Stock photography sites can be a great way to source images for your presentation slides without having to worry about potential copyright infringement. They also can give you nice high resolution pictures that show up crisp and clear on your slides (lack of proper adverbial grammar notwithstanding).
There are a lot of different sites out there. More than I have the experience to review. Just enter “Stock Photography” in your favorite search engine and you will find many to choose from. Some of the best known sites include the following (this is NOT a comprehensive list):
Some sites have photographs available for free (all or a limited subset). Some sites let you buy credits that are applied against individual downloads. Some sites let you buy a daily, weekly, monthly, or annual subscription that permits downloading multiple photos over that period of time.
It is important to read and understand purchase options and provisions for your site. It can be confusing when you start. If you buy credits, they may expire if unused over a period of time. Some sites price different photos at different levels. Some offer tiered pricing for different sizes and resolutions.
For the occasional single picture to complement a slide, credits can work out nicely. If you are trying to add graphics to many slides in one or several presentations, a subscription often gives better value. The other advantage to subscriptions is that they usually let you download the highest possible size/resolution for each image. It’s always better to have a high resolution, large picture that you can scale down on your slide.
A big difference between sites relates to the search facilities letting you find the image that is right for you. This is not a trivial concern. Many of these sites have millions of images, and it is no fun scrolling through them at random. The sites change and update their interfaces fairly often. At the time of writing, my current favorite search functionality is in Dreamstime.
As a long-time stock photo user, I can tell you of some frustrations you will encounter:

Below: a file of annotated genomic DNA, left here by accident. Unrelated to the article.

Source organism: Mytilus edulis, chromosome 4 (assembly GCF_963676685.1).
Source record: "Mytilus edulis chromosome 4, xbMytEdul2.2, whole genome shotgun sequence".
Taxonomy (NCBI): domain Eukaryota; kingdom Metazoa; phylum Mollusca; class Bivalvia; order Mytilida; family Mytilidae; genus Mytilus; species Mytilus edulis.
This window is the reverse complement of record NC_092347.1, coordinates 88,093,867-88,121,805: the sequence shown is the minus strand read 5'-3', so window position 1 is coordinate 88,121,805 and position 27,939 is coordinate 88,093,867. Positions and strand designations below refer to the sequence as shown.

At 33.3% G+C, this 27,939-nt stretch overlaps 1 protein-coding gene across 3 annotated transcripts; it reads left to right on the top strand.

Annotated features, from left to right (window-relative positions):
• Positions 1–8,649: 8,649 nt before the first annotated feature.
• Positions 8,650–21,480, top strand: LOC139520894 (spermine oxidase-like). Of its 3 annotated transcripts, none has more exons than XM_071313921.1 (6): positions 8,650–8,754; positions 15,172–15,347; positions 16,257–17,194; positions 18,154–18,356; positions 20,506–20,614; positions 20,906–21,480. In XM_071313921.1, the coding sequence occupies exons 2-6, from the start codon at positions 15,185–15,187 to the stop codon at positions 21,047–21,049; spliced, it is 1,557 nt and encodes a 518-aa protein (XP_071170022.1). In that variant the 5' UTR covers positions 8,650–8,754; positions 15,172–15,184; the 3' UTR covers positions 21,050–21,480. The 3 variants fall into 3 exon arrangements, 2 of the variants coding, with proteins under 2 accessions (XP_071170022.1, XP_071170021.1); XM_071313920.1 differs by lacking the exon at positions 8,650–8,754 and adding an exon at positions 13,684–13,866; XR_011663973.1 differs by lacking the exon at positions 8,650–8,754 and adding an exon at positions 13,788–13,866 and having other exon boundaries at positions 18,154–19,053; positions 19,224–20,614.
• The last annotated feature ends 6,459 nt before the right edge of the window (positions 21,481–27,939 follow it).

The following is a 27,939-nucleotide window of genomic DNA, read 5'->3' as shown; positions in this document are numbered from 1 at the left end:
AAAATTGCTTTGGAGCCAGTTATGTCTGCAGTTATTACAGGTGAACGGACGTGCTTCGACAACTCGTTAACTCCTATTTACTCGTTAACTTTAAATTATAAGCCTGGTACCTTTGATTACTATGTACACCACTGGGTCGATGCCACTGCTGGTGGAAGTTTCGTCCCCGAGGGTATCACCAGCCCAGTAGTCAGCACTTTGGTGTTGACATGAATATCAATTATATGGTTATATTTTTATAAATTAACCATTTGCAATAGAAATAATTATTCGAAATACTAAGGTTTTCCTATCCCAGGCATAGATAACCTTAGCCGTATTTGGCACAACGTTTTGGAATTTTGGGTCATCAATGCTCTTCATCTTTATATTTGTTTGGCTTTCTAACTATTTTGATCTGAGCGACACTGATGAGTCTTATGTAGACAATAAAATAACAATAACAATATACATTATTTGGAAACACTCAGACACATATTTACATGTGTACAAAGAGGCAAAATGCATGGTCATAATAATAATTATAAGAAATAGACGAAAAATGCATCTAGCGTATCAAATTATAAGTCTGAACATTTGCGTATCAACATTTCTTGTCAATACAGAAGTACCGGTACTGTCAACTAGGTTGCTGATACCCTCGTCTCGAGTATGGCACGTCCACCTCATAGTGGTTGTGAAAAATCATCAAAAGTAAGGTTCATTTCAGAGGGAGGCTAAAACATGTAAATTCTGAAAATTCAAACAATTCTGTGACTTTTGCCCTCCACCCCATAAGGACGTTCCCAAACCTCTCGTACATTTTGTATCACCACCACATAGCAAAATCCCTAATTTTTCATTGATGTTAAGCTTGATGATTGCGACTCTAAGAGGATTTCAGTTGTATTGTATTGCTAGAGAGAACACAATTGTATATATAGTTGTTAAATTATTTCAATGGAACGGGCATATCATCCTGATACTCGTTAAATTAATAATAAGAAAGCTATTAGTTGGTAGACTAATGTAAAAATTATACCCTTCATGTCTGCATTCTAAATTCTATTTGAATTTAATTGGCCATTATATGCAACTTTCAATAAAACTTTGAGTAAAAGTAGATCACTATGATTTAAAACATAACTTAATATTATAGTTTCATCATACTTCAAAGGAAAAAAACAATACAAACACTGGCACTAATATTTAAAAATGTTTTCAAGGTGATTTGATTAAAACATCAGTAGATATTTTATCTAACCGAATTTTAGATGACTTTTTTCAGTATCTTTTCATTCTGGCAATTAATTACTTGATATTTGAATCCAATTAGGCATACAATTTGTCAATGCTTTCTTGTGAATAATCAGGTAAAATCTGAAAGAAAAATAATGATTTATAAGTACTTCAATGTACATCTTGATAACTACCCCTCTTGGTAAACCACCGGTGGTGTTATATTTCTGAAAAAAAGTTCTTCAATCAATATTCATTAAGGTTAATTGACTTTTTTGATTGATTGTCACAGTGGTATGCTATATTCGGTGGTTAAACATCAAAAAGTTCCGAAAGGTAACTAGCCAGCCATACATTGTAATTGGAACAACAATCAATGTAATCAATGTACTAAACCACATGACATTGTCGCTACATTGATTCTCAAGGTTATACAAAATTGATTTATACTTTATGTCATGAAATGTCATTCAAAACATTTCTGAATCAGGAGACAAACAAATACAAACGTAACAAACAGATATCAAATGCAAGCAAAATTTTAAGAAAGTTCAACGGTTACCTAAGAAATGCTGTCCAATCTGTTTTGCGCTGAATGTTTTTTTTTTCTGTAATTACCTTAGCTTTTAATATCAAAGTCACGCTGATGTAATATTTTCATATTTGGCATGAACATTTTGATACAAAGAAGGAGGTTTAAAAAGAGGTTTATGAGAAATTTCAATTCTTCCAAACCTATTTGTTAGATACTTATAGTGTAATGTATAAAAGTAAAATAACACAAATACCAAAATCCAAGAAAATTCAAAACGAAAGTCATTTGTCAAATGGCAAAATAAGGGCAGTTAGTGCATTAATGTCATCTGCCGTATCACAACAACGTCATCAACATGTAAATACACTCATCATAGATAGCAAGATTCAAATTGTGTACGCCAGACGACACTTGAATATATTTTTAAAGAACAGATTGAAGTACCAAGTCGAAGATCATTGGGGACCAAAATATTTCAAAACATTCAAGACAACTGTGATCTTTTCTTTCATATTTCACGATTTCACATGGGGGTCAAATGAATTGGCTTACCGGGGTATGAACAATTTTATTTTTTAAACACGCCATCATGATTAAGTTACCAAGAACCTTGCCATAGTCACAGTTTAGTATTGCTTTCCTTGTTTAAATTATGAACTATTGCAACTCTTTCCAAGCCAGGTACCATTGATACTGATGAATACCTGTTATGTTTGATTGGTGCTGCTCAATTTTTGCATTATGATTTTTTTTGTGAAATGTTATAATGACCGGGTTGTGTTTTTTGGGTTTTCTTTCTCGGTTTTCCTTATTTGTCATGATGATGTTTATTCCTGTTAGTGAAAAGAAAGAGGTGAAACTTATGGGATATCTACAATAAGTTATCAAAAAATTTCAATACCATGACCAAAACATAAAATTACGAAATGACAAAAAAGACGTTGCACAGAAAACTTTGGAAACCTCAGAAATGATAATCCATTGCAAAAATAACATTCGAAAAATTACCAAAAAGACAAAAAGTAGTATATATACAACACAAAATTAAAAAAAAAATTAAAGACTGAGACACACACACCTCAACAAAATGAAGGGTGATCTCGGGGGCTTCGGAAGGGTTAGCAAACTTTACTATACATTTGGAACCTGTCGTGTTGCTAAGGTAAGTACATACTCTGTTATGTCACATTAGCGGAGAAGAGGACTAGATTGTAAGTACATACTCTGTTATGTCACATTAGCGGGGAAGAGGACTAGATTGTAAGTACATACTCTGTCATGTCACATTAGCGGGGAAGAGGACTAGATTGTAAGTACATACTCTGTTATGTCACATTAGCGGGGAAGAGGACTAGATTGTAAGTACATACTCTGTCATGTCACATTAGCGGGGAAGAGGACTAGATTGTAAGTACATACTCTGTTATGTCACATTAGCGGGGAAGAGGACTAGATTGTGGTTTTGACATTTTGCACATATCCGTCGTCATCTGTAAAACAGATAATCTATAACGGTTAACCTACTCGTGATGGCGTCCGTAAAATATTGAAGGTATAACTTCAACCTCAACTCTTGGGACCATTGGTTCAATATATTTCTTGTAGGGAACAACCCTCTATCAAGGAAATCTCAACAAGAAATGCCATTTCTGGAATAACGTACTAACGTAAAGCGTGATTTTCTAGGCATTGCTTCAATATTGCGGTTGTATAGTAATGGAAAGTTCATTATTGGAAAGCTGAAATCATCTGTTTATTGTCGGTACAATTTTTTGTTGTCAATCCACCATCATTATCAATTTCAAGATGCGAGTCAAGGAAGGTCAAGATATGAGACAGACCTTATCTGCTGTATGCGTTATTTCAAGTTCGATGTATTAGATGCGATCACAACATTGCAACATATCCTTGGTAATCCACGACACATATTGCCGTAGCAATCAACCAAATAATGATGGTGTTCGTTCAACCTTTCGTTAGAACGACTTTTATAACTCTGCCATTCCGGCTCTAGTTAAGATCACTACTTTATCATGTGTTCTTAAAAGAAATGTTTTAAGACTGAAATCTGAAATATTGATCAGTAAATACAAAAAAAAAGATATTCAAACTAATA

1) Models are overwhelmingly white (American/Scandinavian/European). Yes, it is possible to find models with different ethnic, regional, or cultural looks, but they are severely under-represented.
2) Models in business settings tend to be more attractive than “typical” people. That’s fine for a single photo, but when your entire presentation consists of beautiful people, it can bother some audiences. I have been called out on this, saying that my images don’t represent the “real people” listening to me.
3) Business-themed photos are overwhelmingly sexist and chauvinistic. The boss or person in authority is usually male, the underling is usually female. Female models are far too often dressed and made up provocatively, showing too much cleavage or leg or using a flirtatious pose or expression. I have had comments from audiences about this as well. You have to spend much more search time to find females represented as normal peer-level equals without sexual overtones.
4) Models are overwhelmingly posed looking straight at the camera. This is fine for website shots designed to capture attention, but it can look unnatural and posed when used as a realistic scene on a slide.
5) Keywords are unpredictable to say the least. Get a thesaurus and try synonyms for the concept you are trying to locate. You will also get lots of “false positives” that bear absolutely no relationship to the keywords you typed in.
6) Images are almost always in JPG format, which does not allow transparent backgrounds. Isolated subjects are usually placed against white backgrounds. You will need to use editing tools to make the background transparent for use on a slide.
I will extend this topic in a series of upcoming posts. I will review some of the sites I have used a lot and give some tips for working with images on PowerPoint slides. Check back for new active links as I add more posts on the subject: